At Ease: Presidents at the Battlefields
Historic Presidential Visits to Civil War Battlefields
In February, Lincoln and Washington's birthdays are on the calendar and sometimes combined for "Presidents' Day." With this in mind, we've been looking at presidential visits to the battlefields in Central Virginia and the survey answers have given us some new ideas for upcoming research. Thank you!
Today, you'll find a new video of Coolidge's dedication speech, Harding's trip to The Wilderness (and a free e-book to download), and some resources for exploring Lincoln's visit in 1862. We hope you're staying safe and warm with all these winter storms and enjoy the extra history in your inbox.
Last time we asked about your favorite accounts of presidential visits to Civil War battlefields, and the answers were great and have even started some new research rabbit trails! Lincoln, Theodore Roosevelt, Hoover, and Eisenhower all made the list, and there was an "honorable mention" for Winston Churchill—another leader who visited and explored historic battlefields.
Creating a National Park
President Calvin Coolidge signed the bill which created Fredericksburg-Spotsylvania National Military Park on February 14, 1927. In October 1928, he attended the dedication ceremony, and the new video highlights a few quotes from his speech.
President Harding at The Wilderness Battlefield
Have you had a chance to download CVBT's newest e-book? It details President Harding's trip and overnight stay at The Wilderness Battlefield in 1921 while observing the U.S. Marine Maneuvers. Lots of photos and details and his interactions with Civil War veterans during the event.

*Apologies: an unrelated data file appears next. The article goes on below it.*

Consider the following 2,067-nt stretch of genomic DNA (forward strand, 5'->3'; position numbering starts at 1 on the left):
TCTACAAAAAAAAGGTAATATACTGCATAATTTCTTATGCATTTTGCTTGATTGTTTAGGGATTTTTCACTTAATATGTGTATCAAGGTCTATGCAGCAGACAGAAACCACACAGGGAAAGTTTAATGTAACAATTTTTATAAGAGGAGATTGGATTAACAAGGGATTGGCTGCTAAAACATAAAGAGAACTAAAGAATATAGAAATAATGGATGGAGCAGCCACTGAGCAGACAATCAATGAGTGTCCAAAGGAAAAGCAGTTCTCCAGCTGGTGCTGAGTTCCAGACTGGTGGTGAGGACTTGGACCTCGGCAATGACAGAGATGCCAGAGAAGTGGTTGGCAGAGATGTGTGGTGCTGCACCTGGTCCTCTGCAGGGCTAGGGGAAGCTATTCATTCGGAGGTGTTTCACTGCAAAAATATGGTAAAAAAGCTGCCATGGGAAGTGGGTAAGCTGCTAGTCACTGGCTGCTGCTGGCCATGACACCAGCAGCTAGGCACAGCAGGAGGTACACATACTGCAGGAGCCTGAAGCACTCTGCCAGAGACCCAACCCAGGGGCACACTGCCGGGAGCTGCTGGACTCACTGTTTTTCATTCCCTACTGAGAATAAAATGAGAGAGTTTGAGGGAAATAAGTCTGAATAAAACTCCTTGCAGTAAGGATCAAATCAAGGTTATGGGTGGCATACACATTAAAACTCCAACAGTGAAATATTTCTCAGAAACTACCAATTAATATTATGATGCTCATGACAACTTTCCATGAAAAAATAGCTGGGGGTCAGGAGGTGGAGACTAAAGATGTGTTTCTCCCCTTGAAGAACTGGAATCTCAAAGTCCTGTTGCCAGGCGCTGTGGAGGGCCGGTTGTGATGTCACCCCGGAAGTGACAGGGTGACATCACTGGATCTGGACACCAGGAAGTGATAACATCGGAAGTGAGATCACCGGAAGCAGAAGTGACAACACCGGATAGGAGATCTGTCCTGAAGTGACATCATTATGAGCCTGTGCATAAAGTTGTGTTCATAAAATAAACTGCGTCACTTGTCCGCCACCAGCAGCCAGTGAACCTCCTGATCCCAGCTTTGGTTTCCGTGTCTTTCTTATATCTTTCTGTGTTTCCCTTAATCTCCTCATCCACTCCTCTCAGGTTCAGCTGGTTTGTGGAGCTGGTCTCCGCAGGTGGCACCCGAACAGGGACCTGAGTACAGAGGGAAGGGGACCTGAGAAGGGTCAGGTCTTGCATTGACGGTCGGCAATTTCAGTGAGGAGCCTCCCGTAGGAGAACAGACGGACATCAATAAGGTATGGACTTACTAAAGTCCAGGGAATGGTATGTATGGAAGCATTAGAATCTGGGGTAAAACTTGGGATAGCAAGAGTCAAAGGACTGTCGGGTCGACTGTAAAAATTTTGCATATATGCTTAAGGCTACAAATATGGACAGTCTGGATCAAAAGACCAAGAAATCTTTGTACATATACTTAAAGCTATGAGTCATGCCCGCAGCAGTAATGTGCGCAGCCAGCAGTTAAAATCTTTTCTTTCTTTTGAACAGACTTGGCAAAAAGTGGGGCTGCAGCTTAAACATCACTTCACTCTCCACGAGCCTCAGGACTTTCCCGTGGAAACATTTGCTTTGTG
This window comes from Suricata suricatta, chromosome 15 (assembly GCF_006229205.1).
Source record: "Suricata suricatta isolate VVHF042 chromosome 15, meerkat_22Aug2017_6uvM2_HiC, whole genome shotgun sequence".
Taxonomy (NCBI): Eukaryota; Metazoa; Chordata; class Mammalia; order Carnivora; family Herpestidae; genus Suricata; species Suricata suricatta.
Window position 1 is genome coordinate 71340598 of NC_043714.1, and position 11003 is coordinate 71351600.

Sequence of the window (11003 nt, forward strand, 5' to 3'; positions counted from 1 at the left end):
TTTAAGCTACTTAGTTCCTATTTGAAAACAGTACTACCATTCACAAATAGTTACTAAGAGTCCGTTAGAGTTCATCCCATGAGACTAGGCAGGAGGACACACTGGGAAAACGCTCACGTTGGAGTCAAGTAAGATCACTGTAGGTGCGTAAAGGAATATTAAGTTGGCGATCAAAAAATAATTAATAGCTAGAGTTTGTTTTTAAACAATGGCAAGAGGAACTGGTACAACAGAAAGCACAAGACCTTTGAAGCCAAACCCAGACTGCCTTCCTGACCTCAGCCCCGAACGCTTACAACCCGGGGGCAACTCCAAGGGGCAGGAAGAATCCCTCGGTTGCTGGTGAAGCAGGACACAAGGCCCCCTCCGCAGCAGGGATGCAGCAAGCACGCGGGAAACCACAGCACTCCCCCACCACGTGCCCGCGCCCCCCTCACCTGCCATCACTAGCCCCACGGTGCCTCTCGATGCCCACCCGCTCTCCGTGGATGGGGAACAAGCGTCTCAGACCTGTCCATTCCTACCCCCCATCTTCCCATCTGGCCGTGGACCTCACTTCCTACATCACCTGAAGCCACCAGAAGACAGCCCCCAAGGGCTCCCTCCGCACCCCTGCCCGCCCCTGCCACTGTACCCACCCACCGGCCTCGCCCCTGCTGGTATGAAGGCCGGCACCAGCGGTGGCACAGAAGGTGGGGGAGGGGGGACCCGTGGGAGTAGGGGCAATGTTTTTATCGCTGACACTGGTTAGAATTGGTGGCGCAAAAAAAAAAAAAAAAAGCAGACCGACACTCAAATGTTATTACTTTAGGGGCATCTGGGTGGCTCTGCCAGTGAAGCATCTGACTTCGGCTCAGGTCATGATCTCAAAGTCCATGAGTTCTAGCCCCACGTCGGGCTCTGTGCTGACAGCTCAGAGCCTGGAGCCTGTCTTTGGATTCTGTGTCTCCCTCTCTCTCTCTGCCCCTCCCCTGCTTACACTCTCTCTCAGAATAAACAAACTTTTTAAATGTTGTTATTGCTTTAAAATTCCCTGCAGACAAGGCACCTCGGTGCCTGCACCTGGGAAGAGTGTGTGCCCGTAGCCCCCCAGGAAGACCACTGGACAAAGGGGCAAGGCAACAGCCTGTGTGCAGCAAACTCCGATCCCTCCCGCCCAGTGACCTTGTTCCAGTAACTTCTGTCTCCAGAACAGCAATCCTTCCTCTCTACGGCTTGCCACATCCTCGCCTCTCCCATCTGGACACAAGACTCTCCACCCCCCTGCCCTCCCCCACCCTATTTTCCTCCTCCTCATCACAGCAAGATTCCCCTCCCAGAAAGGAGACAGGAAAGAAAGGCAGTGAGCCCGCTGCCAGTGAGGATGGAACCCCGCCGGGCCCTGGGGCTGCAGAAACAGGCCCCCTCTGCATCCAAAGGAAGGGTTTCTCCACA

President and Mrs. Harding meeting with Civil War Veterans at The Wilderness.
President Lincoln in Fredericksburg?
In May 1862, Abraham Lincoln visited Union troops who were occupying Fredericksburg. The Christian Banner reported about the trip: "President Lincoln and Hon. Edwin M. Stanton, Secretary of War, visited Fredericksburg on last Friday, the 23d instant (May). They rode in a carriage drawn by four fine iron-gray horses. They crossed the Rappahannock River on the canal-boat bridge, and passed up Princess Anne Street to the Farmer’s Bank, the head-quarters of General Patrick, where the carriage stopped about five minutes, and then moved off, as we were informed, to visit some camp of soldiers out of the town..." Betty Herndon Maury, a civilian woman living in town, recorded a lack of enthusiasm from the locals: “Abraham Lincoln was in town on Friday. Our Mayor did not call on him, and I did not hear a cheer as he passed along the streets.” Learn more in this blog post from Mysteries & Conundrums.
National Park Service Research Map
Central Virginia Battlefields Trust's mission is to preserve, protect, and educate about Civil War hallowed ground at Fredericksburg, Chancellorsville, The Wilderness, and Spotsylvania.